Oh Amsterdam, how’d you get so beautiful?
I ask myself this every morning. I’ve not always lived inner city, but oh boy, have I ended up in a good one.
Just the other day I was walking down the canal side and overheard a man on his phone describing Amsterdam as ‘a mix of Venice and San Francisco’.
Now, I’ve been to a lot of cities, but I don’t yet count Venice or San Francisco on that list.
I stopped for a moment to consider if this was, in fact, a compliment.
How could it not be? What’s not to like about this place?
An impossibly laid-back city where canals are lined with blooming flowers, the locals are tolerant and friendly and the air smells of, well, marijuana (tip: cafes sell coffee, coffee shops sell weed- don’t get mixed up). People here aren’t in a hurry; the city is chilled and trendy and you can get anywhere if you ride a bicycle.
You can bet you won’t find a better place for a city break.
Amsterdam itself can be broken down into more neighborhoods than I care to count on both hands. Each different and owning their own character and charm.
Many, many moons ago, Jordaan was one of the poorer districts of Amsterdam. Built in the 17th century to house large working-class families and those who fled nearby countries in small houses with no running water. At one time Jordaan was home to over 80,000 inhabitants.
Today Jordaan is rightfully known as one of Amsterdam’s most iconic neighborhoods. With its picturesque bridges, scenic canals and vast array of restaurants, cafes, bars and boutique shops. It boasts an atmosphere that rivals its fellow neighborhoods.
With this in mind here’s some things you most definitely don’t want to miss.
Located on the northern end of Jordaan, you can’t miss the thriving Noordermarkt. Every Monday until 1pm you’ll find everything from antiques, to jewelry, handmade gifts, books and food stalls. Lined with independent cafes and restaurants, Noordermarkt makes for a great morning out.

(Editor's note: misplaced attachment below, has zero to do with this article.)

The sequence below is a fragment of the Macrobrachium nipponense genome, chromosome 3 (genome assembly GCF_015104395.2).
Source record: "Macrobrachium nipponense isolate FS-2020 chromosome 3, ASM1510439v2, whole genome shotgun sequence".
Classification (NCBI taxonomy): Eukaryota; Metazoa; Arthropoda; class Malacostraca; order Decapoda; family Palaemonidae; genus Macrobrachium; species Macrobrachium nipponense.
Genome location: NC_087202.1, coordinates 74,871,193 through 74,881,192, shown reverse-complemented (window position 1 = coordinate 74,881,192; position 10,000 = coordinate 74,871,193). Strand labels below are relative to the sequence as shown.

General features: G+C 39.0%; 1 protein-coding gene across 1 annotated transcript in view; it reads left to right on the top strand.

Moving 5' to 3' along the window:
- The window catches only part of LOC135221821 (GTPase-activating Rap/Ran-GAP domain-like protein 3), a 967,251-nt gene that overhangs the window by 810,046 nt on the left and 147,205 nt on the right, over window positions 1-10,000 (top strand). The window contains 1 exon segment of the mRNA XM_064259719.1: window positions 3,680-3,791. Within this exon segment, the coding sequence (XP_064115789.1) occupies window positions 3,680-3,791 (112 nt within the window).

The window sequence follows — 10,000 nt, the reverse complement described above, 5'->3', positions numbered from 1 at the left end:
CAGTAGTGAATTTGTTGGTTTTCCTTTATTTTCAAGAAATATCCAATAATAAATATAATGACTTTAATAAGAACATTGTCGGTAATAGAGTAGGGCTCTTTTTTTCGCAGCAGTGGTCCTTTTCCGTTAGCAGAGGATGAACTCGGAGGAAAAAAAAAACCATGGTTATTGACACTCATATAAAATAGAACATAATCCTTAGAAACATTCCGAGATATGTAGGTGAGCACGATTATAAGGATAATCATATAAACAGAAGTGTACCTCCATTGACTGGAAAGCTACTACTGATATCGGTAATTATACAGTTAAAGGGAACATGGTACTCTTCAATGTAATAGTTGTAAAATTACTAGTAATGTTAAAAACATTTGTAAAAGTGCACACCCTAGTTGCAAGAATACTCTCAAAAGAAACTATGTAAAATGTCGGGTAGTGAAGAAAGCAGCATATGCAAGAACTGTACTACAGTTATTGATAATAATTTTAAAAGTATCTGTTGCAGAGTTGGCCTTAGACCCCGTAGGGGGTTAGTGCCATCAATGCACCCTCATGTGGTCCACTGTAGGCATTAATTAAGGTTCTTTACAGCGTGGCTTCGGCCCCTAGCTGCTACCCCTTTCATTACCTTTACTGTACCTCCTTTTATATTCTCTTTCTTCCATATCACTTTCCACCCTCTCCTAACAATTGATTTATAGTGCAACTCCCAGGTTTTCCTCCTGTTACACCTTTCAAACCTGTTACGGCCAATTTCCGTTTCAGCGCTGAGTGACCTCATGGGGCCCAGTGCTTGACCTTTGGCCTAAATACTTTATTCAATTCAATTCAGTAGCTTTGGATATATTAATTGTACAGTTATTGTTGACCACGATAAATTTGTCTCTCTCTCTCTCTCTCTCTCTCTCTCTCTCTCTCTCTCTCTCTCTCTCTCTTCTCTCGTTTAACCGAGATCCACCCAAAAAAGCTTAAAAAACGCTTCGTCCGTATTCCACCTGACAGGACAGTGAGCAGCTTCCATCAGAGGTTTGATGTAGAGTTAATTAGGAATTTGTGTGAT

Join the locals on Westerstraat on a Saturday morning and enjoy everything from juice, fruit and veg, to fish, cheese and flowers. A great way to sample local Amsterdam life (and taste it too).
I can never resist the colors and the quality of a 2-euro bunch of tulips on a Saturday morning. A third of the price you’d pay in the more tourist heavy areas.
Grab a traditional herring sandwich (broodje haring) here, or indeed eat it even more traditionally, without the bread. Laden with pickles and onions, you’ll either love it, or you’ll hate it.
Bars and restaurants on Westerstraat
Jordaan is home to some of the best food in Amsterdam. From traditional Dutch croquettes, through to fresh fish and even Thai and Italian dining. Jordaan and its world class food options, literally has something for everyone and the best place to start is Westerstraat.
Likewise, with drinking. Join Jordaan’s locals in what Amsterdammers call traditional ‘brown cafes’ (and what I call a ‘pub’). The perfect spot for sipping on local draft beers and watching the world go by. Westerstraat has plenty of them.
I absolutely cannot write about eating and drinking in Jordaan without mentioning Winkel 43. Situated right at the end of Westerstraat on Noordermarkt, Winkel 43 is a must if you’re in the area. Serving up fresh (and famous) apple pies all day everyday as well as coffees and light snacks, you will not regret stopping by this cozy street side café.
I once took a friend there who was ‘absolutely not into apple pie’. Let’s just say she left Amsterdam a huge pie lover.
Shopping on 9 streets
To the east of Jordaan lays the popular area, 9 streets (de negen straatjes). 9 streets are literally, you guessed it, 9 whole streets bursting with boutique shops, cozy cafes, bars, independent restaurants and quirky antique and vintage stores making the quaint and cobbled 9 streets the ideal spot for a stroll come rain or shine.
Extremely picturesque, this is probably the Amsterdam you’re used to seeing in magazines.
As if you can’t fill your days simply hanging around Jordaan, there’s plenty of museums to enjoy in the region. From the more tourist driven, like the tulip and cheese museums, to the quirky houseboat museum, and of course, the internationally acclaimed Anne Frank’s house.
Whether you’re familiar with Anne Frank’s story or not, the hiding place of the Frank family during the Nazi occupation through World War 2 is humbling, emotional and educational.
Anne Frank’s House has grown in popularity since it opened to the public back in the 60’s. Today you need to book way in advance, sometimes months, and book online. You get allocated a time slot and once you’re granted admission expect to spend at least an hour or so inside.
The museum’s self-guided audio tour takes you through Anne Frank’s compelling story, from samples of her original diary through to the original bookcase and untouched family hiding place.
If you only visit one museum in Amsterdam, make sure it’s this one.
Of course, Amsterdam is brimming with fun neighborhoods to discover.
I’m just saying Jordaan is a great place to start.
Have you enjoyed one of Amsterdam’s thriving neighborhoods?
Drop your tips below!